Dropping off body and mind

David A. Shaner discusses Dogen’s “dropping off body and mind”, something I’ve taken up more than once (here and here ), in “The Bodymind Experience in Japanese Buddhism: A Phenomenological Perspective of Kukai and Dogen”, an excerpt from which can be found here, in the Digital Library and Museum of Buddhist Studies, a Taiwan-based initiative.

Excerpts of interest:

Shinjin datsuraku is a phrase traditionally translated as “cast off body and mind.” The importance of this phrase cannot be underestimated. It occurs throughout Shobogenzo, works by Dogen not included in Shobogenzo, and is most evident in Shobogenzo Zuimonki, which was edited by Dogen’s disciples shortly after his death…In fact, Dogen stated explicitly that this is all you need to understand Buddhism.

“From the first time you meet your master and receive his teaching, you have no need for either incense-offerings, homage-paying, nembutsu, penance disciplines, or silent sutra readings; only cast off body and mind in zazen.” (Bendowa)

“Casting off,” interpreted phenomenologically, is parallel to the neutralization of thetic positings characteristic of first order bodymind awareness. Dogen is emphatic in his emphasis that casting off is not a denunciation (negative positing) of body and mind. One must cast aside all thetic positings, for example, “accepting good” and “rejecting evil.”

In keeping with the terminology utilized throughout, it would be more accurate but also more cumbersome to translate shinjin datsuraku as “cast off the mind-aspect and body-aspect.” In other words, cast off all abstractions in order to become aware of the bodymind ground at the base of all experience.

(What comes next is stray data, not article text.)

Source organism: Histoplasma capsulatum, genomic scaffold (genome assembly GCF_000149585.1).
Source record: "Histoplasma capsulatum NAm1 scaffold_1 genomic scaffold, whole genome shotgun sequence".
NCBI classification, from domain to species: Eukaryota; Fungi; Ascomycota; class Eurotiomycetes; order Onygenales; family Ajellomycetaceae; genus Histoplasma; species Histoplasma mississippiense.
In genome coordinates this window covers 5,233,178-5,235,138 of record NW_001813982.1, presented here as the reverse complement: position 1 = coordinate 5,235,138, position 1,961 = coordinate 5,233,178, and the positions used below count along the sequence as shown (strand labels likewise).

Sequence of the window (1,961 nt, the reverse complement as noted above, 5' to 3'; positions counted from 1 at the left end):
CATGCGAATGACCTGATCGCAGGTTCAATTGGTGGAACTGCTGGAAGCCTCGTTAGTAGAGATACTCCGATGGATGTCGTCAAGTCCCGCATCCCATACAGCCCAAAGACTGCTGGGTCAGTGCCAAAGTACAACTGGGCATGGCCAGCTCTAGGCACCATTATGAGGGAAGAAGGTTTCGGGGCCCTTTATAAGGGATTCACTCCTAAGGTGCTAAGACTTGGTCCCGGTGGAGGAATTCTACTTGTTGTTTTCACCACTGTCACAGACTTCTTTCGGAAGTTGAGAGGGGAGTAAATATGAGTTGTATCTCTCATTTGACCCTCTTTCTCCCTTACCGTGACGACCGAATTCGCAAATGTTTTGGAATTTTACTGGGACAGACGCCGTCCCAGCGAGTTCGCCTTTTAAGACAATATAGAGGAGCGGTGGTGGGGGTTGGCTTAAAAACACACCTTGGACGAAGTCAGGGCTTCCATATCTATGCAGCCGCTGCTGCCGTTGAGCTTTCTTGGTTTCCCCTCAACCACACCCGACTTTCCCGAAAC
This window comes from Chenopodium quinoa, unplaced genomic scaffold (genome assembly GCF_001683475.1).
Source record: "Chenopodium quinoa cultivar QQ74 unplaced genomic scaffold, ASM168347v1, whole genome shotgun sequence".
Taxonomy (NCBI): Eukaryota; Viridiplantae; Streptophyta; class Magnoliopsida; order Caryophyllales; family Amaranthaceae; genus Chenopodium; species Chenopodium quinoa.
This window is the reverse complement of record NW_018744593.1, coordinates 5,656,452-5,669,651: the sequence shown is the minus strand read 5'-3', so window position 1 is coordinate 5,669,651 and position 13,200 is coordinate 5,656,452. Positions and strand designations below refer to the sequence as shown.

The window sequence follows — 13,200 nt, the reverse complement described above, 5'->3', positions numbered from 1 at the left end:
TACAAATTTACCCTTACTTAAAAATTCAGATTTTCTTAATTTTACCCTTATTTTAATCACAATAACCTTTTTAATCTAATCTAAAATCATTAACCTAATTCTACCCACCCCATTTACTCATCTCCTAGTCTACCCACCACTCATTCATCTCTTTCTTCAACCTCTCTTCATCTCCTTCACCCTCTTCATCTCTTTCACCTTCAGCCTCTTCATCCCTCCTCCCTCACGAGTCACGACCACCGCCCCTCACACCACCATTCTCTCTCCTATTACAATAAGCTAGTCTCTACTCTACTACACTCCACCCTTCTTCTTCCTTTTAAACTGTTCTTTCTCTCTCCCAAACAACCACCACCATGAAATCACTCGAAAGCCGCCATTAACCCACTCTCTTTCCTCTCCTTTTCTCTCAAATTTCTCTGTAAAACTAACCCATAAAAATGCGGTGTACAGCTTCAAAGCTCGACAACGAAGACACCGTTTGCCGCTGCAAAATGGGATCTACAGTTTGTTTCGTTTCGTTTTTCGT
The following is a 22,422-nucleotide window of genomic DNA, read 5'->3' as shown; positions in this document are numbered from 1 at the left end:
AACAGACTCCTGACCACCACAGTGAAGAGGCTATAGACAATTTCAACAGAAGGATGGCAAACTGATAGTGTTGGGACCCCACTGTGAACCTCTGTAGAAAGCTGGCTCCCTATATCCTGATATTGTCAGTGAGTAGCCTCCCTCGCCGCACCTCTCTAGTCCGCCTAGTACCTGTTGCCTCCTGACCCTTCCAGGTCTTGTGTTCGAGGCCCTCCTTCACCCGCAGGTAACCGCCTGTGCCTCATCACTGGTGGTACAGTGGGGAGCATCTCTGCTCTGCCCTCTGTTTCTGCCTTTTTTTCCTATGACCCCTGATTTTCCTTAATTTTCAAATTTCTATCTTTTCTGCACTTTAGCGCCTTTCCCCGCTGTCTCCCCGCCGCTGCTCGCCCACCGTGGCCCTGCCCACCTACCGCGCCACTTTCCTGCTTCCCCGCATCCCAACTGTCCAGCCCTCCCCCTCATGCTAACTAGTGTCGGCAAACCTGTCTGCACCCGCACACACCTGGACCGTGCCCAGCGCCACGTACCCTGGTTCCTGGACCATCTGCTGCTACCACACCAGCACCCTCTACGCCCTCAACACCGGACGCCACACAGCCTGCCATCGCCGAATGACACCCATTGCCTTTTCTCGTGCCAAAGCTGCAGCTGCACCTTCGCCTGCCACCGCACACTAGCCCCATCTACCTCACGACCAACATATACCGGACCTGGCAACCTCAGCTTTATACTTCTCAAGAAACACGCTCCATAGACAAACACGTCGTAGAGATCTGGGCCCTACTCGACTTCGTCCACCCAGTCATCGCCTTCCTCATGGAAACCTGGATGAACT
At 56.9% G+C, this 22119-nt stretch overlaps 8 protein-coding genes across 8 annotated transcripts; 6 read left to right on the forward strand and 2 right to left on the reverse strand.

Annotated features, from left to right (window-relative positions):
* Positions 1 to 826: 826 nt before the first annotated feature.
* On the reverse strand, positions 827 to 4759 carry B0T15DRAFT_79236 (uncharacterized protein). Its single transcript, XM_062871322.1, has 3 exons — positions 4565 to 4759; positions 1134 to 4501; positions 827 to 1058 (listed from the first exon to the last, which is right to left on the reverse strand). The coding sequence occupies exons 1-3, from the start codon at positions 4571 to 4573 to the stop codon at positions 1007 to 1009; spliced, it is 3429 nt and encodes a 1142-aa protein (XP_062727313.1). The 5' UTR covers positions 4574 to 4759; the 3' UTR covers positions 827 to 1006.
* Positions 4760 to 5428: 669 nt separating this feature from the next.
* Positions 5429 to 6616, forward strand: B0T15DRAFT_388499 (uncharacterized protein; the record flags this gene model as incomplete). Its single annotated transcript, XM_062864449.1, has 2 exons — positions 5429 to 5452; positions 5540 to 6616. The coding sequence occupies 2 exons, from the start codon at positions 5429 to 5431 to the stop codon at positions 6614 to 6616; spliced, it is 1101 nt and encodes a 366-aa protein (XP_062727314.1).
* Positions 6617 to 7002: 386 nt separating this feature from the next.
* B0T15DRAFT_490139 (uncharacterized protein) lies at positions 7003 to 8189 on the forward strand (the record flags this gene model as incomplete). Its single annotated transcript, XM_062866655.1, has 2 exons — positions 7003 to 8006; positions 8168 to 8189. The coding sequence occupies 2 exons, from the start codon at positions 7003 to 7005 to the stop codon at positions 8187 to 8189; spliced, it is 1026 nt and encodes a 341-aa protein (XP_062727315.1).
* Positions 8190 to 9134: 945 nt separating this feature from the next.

One Response to “Dropping off body and mind”

  1. DavidD Says:

    So it’s not becoming a completely blank slate, but a blank body and a blank mind, or just blank mind, maintaining awareness of our nature, but openness at the same time?

    I usually describe myself as open, but I doubt I have ever been so perfectly open as this. I am a contentious student and believe that trait plus honesty, openness, and willingness to either agree or challenge has been my best teacher. If teachers had always been competent about what they were saying, I probably wouldn’t have developed this trait. What if even God is best approached this way? What if God agrees with that?

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